Alignment to Curriculum Frameworks
Note: Lesson plans in this series are aligned to one or more of the following sets of standards: • U.S. Science Education Standards (http://www.nap.edu/catalog.php?record_id=4962) • U.S. Next Generation Science Standards (http://www.nextgenscience.org/) • International Technology Education Association’s Standards for Technological Literacy (http://www.iteea.org/TAA/PDFs/xstnd.pdf)
 U.S. National Council of Teachers of Mathematics’ Principles and Standards for School Mathematics (http://www.nctm.org/standards/content.aspx?id=16909)
 U.S. Common Core State Standards for Mathematics (http://www.corestandards.org/Math) • Computer Science Teachers Association K12 Computer Science Standards (http://csta.acm.org/Curriculum/sub/K12Standards.html)
National Science Education Standards Grades 58 (ages 1014) CONTENT STANDARD A: Science as Inquiry
As a result of activities, all students should develop
 Abilities necessary to do scientific inquiry
 Understandings about scientific inquiry
CONTENT STANDARD B: Physical Science
As a result of their activities, all students should develop an understanding of ✦ Transfer of energy
National Science Education Standards Grades 912 (ages 1518) CONTENT STANDARD A: Science as Inquiry
As a result of activities, all students should develop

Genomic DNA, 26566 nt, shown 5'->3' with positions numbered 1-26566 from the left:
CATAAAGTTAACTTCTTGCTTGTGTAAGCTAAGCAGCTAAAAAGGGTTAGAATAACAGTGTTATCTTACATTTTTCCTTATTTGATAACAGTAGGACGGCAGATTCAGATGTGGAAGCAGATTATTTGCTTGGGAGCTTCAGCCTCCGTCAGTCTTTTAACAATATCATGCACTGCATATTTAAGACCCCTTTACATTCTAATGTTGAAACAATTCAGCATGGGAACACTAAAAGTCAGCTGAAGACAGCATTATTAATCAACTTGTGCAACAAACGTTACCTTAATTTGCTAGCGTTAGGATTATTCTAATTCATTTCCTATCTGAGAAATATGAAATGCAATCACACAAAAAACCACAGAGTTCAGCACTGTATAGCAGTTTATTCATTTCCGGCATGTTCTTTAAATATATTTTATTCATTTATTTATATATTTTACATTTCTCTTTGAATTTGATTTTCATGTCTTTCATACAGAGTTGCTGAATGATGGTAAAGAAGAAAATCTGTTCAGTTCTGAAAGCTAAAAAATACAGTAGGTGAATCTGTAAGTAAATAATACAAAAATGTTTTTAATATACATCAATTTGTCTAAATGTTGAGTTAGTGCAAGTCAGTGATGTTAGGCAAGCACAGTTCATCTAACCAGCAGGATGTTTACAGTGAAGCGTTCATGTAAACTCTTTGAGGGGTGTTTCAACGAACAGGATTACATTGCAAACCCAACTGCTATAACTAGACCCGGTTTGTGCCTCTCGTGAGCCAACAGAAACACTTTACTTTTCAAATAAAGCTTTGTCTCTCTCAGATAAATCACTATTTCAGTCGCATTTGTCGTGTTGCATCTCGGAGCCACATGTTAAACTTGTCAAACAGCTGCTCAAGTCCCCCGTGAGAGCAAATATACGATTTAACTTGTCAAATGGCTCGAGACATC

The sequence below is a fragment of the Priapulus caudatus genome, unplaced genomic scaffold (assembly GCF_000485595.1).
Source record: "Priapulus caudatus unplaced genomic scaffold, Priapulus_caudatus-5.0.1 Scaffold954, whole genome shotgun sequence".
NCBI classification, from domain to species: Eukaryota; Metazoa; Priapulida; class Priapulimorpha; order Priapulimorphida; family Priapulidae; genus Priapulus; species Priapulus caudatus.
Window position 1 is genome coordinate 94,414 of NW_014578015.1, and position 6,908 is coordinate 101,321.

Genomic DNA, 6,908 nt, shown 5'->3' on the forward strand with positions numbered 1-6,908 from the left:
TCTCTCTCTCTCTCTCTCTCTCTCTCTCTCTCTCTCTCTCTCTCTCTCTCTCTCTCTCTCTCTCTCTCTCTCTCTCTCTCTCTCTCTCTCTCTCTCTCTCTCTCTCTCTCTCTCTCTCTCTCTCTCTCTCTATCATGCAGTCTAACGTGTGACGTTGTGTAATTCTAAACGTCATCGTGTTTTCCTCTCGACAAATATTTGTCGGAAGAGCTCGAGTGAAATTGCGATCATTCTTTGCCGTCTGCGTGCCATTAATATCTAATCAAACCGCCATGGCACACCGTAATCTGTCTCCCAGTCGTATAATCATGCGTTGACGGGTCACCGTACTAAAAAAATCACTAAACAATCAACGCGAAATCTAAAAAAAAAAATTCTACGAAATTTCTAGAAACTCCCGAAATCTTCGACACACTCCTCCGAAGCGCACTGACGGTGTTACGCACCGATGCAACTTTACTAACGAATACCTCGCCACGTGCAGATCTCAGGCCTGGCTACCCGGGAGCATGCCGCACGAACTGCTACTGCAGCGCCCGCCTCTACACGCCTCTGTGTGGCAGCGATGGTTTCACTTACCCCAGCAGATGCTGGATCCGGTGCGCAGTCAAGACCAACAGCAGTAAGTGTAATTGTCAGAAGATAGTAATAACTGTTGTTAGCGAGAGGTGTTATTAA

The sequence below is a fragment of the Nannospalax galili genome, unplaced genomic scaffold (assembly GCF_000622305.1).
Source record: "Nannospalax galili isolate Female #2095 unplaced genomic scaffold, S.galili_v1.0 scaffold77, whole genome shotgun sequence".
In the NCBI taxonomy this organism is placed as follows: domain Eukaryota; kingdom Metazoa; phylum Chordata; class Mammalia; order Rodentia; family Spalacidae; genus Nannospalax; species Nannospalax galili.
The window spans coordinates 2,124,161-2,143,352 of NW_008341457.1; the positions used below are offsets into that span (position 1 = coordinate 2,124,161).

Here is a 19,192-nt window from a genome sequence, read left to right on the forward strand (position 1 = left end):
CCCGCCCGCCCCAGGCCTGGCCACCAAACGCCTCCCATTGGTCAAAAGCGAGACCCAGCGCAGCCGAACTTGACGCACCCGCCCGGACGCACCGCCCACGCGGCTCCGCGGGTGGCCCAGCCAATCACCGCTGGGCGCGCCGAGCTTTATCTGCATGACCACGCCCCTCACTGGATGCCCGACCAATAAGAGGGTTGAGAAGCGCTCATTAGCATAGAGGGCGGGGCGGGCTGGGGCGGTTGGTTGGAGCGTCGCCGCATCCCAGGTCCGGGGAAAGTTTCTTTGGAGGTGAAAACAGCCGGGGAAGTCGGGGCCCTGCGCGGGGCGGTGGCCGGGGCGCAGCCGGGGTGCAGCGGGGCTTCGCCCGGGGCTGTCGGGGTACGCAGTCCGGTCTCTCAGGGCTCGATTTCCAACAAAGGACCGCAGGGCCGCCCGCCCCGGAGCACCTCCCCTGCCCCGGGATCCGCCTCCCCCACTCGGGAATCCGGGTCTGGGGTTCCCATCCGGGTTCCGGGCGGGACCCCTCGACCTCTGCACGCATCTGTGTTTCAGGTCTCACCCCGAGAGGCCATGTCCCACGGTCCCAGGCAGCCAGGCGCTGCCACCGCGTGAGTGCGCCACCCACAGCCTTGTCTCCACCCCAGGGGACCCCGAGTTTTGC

Abilities necessary to do scientific inquiry
 Understandings about scientific inquiry
CONTENT STANDARD B: Physical Science
As a result of their activities, all students should develop understanding of ✦ Interactions of energy and matter
Next Generation Science Standards Grades 35 (Ages 811) Energy
Students who demonstrate understanding can:
✦ 4PS34. Apply scientific ideas to design, test, and refine a device that converts energy from one form to another.
Next Generation Science Standards Grades 68 (Ages 1114) Motion and Stability: Forces and Interactions
✦ MSPS23. Ask questions about data to determine the factors that affect the strength of electric and magnetic forces.
Next Generation Science Standards Grades 912 (Ages 1418) Energy
✦ HSPS31. Create a computational model to calculate the change in the energy of one component in a system when the change in energy of the other component(s) and energy flows in and out of the system are known.
✦ HSPS33. Design, build, and refine a device that works within given constraint s to convert one form of energy into another form of energy.*
Principles and Standards for School Mathematics (ages 10 – 14) Measurement Standards
 Apply appropriate techniques, tools, and formulas to determine measurements. ✦ use common benchmarks to select appropriate methods for estimating measurements.
Principles and Standards for School Mathematics (ages 14 – 18) Measurement Standards